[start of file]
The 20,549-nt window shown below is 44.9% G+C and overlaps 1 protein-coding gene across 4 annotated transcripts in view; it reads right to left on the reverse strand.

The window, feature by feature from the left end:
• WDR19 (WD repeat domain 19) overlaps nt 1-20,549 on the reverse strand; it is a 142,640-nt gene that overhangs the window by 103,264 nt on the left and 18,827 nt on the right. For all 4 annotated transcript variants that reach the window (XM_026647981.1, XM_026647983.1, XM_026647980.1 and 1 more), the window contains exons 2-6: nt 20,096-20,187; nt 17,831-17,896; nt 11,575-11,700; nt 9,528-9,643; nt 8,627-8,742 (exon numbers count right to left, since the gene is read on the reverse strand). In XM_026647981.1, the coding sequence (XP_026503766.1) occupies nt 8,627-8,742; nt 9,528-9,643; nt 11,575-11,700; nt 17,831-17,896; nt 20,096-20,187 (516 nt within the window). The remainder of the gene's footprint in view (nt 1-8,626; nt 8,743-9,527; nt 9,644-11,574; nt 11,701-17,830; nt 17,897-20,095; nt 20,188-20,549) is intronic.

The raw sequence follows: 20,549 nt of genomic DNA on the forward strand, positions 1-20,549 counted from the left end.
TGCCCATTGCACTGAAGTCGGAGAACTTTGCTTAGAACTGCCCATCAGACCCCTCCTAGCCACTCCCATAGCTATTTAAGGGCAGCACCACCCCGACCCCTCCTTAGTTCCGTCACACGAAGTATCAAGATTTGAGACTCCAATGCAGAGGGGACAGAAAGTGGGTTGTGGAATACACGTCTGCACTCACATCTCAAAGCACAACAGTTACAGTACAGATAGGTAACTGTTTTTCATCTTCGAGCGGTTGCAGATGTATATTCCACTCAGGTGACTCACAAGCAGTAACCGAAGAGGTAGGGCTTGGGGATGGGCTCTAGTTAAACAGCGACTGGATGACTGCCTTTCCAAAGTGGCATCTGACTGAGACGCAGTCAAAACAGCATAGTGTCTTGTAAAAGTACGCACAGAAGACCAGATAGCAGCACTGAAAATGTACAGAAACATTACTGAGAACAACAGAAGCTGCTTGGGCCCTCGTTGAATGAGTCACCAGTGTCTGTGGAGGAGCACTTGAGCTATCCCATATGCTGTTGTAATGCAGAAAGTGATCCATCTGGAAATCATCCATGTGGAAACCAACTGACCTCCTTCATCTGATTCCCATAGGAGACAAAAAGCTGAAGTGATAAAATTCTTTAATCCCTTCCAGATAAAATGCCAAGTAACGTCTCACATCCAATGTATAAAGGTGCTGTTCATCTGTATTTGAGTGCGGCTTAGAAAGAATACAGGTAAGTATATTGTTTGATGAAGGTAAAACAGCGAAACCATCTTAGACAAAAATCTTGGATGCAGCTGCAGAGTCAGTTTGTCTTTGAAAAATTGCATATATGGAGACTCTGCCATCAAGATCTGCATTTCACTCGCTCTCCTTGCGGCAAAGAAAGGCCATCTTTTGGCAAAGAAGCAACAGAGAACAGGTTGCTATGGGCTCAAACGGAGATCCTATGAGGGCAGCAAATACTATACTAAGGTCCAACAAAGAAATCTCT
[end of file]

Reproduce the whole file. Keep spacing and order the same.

The 20,549-nt window shown below is 44.9% G+C and overlaps 1 protein-coding gene across 4 annotated transcripts in view; it reads right to left on the reverse strand.

The window, feature by feature from the left end:
• WDR19 (WD repeat domain 19) overlaps nt 1-20,549 on the reverse strand; it is a 142,640-nt gene that overhangs the window by 103,264 nt on the left and 18,827 nt on the right. For all 4 annotated transcript variants that reach the window (XM_026647981.1, XM_026647983.1, XM_026647980.1 and 1 more), the window contains exons 2-6: nt 20,096-20,187; nt 17,831-17,896; nt 11,575-11,700; nt 9,528-9,643; nt 8,627-8,742 (exon numbers count right to left, since the gene is read on the reverse strand). In XM_026647981.1, the coding sequence (XP_026503766.1) occupies nt 8,627-8,742; nt 9,528-9,643; nt 11,575-11,700; nt 17,831-17,896; nt 20,096-20,187 (516 nt within the window). The remainder of the gene's footprint in view (nt 1-8,626; nt 8,743-9,527; nt 9,644-11,574; nt 11,701-17,830; nt 17,897-20,095; nt 20,188-20,549) is intronic.

The raw sequence follows: 20,549 nt of genomic DNA on the forward strand, positions 1-20,549 counted from the left end.
TGCCCATTGCACTGAAGTCGGAGAACTTTGCTTAGAACTGCCCATCAGACCCCTCCTAGCCACTCCCATAGCTATTTAAGGGCAGCACCACCCCGACCCCTCCTTAGTTCCGTCACACGAAGTATCAAGATTTGAGACTCCAATGCAGAGGGGACAGAAAGTGGGTTGTGGAATACACGTCTGCACTCACATCTCAAAGCACAACAGTTACAGTACAGATAGGTAACTGTTTTTCATCTTCGAGCGGTTGCAGATGTATATTCCACTCAGGTGACTCACAAGCAGTAACCGAAGAGGTAGGGCTTGGGGATGGGCTCTAGTTAAACAGCGACTGGATGACTGCCTTTCCAAAGTGGCATCTGACTGAGACGCAGTCAAAACAGCATAGTGTCTTGTAAAAGTACGCACAGAAGACCAGATAGCAGCACTGAAAATGTACAGAAACATTACTGAGAACAACAGAAGCTGCTTGGGCCCTCGTTGAATGAGTCACCAGTGTCTGTGGAGGAGCACTTGAGCTATCCCATATGCTGTTGTAATGCAGAAAGTGATCCATCTGGAAATCATCCATGTGGAAACCAACTGACCTCCTTCATCTGATTCCCATAGGAGACAAAAAGCTGAAGTGATAAAATTCTTTAATCCCTTCCAGATAAAATGCCAAGTAACGTCTCACATCCAATGTATAAAGGTGCTGTTCATCTGTATTTGAGTGCGGCTTAGAAAGAATACAGGTAAGTATATTGTTTGATGAAGGTAAAACAGCGAAACCATCTTAGACAAAAATCTTGGATGCAGCTGCAGAGTCAGTTTGTCTTTGAAAAATTGCATATATGGAGACTCTGCCATCAAGATCTGCATTTCACTCGCTCTCCTTGCGGCAAAGAAAGGCCATCTTTTGGCAAAGAAGCAACAGAGAACAGGTTGCTATGGGCTCAAACGGAGATCCTATGAGGGCAGCAAATACTATACTAAGGTCCAACAAAGAAATCTCT